Shafer talks about his educational background in art, design and architecture, and about the various places he lived in: dormitories, a large 4,000 – 6,000 square foot house, even a truck. He discusses the aesthetics of his architecture: the proportions of the houses he designs, where the inspiration for particular proportions, forms or designs comes from, the almost instinctive feel that humans have for structure, balance and form. Even a seemingly trivial issue such as whether to add a porch or not to a house becomes significant: a porch signifies a transition zone from the public to the private and this can be very important to an owner or tenant going in and out of the house; likewise a transition zone alerts people inside that there are strangers coming in. The issues of community and individuality, and of communal space and individual privacy are also briefly discussed.

Late in the film, Shafer takes his interviewer, Joan Packard, and director / cameraman George Packard on a tour through his 96 square foot house, explaining how his house has been designed for efficiency and maximum use of space. The entire bathroom is a shower and Shafer explains how he keeps the toilet dry while showering. The one bedroom is placed in the roof space and Shafer shows that the bedroom window is large enough for him and a partner to squeeze through in case of fire.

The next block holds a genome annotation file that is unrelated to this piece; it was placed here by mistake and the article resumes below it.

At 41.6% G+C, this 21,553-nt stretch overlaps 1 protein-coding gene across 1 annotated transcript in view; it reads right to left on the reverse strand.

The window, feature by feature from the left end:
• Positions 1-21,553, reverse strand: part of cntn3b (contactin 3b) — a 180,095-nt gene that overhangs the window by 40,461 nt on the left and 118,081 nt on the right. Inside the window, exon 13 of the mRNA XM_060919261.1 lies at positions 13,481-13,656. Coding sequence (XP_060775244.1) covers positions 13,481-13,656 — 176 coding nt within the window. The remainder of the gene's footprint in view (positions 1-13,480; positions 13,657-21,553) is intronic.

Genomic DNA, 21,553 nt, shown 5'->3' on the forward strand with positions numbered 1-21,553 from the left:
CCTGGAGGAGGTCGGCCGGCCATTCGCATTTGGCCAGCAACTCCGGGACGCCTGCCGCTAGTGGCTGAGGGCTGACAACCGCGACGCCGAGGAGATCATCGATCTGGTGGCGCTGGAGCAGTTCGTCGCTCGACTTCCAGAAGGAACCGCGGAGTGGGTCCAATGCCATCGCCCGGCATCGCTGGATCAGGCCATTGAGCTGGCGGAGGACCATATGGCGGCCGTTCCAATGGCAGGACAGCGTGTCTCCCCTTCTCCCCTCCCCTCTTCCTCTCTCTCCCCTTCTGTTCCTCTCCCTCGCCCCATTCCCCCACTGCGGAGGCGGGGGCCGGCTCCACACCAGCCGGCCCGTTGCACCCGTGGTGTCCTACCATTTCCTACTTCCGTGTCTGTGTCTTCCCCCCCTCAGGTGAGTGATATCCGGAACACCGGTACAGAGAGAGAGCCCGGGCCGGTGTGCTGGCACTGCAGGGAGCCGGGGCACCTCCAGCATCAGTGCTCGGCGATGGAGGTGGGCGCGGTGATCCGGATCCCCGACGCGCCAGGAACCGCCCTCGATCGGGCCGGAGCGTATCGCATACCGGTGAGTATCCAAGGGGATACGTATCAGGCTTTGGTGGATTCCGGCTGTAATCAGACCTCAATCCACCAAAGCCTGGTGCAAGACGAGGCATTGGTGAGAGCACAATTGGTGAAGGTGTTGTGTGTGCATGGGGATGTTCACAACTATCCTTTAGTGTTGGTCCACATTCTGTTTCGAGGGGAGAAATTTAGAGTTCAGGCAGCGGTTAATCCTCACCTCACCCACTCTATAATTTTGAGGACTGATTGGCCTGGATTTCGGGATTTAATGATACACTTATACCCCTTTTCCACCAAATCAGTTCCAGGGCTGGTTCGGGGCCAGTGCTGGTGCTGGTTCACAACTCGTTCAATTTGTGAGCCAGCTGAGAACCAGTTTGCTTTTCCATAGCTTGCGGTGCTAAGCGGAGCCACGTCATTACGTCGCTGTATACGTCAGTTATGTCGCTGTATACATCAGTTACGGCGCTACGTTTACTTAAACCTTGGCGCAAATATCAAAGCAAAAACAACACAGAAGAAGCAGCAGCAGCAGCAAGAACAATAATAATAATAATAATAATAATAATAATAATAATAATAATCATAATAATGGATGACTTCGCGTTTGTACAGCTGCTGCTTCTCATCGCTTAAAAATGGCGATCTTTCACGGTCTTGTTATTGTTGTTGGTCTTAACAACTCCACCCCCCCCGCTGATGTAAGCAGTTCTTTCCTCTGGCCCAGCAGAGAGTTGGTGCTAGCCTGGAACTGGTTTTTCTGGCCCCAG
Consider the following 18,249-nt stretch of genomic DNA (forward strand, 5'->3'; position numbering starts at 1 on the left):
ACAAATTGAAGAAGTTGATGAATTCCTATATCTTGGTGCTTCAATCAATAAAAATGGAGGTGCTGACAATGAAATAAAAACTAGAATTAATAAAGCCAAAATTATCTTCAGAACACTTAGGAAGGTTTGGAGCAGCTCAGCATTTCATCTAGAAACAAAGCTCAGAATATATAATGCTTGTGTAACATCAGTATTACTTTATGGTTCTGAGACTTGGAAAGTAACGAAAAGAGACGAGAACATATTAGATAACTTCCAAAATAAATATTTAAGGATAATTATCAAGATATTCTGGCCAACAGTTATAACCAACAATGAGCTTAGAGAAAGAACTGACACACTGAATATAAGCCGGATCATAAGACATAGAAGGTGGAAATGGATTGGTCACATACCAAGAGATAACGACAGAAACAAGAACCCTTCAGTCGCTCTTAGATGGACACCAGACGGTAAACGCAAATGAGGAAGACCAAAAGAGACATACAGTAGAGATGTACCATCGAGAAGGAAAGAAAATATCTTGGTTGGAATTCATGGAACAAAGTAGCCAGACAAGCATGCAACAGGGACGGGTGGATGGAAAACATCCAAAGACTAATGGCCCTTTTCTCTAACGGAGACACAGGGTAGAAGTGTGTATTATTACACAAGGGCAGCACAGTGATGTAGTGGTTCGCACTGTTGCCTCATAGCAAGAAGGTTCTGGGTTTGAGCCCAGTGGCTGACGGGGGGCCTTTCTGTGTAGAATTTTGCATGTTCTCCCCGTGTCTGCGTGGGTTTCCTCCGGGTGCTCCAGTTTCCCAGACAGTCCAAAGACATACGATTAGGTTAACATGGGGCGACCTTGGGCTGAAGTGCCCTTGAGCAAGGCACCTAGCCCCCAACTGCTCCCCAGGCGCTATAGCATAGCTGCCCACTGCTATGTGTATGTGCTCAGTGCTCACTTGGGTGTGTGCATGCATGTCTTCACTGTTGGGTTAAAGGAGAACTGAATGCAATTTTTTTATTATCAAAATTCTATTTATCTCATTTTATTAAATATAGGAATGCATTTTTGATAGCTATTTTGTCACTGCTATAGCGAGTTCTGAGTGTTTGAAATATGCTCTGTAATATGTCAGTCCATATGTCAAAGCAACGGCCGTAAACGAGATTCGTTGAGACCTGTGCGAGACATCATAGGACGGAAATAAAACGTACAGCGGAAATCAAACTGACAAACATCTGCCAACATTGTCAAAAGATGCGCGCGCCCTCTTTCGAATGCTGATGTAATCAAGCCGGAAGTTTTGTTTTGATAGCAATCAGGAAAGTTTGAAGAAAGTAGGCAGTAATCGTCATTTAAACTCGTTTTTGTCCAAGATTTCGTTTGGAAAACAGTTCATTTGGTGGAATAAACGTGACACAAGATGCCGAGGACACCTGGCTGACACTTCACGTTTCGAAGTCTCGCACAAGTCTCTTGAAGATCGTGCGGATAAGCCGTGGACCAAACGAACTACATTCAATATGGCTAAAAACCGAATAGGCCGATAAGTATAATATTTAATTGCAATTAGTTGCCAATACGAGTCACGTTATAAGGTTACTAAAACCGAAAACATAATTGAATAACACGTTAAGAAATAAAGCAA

Last, Shafer discusses how useful his tiny houses might be for ageing baby boomers as alternatives to living in nursing homes or in large houses long since vacated by children and grandchildren. He does not suggest other groups who might find his houses convenient: temporary boarders, teenage or college-age children, university students from overseas living on campus, people needing urgent emergency accommodation or temporary / casual workers who have to live on their employers’ properties for some reason. People running bed-and-breakfast operations who might need extra accommodation for guests would also find such houses useful. The houses would also be useful in areas where natural disasters have destroyed buildings and left many people homeless; they would also be good for people who have some mild physical or mental problems or are only able to hold part-time jobs yet can live independently.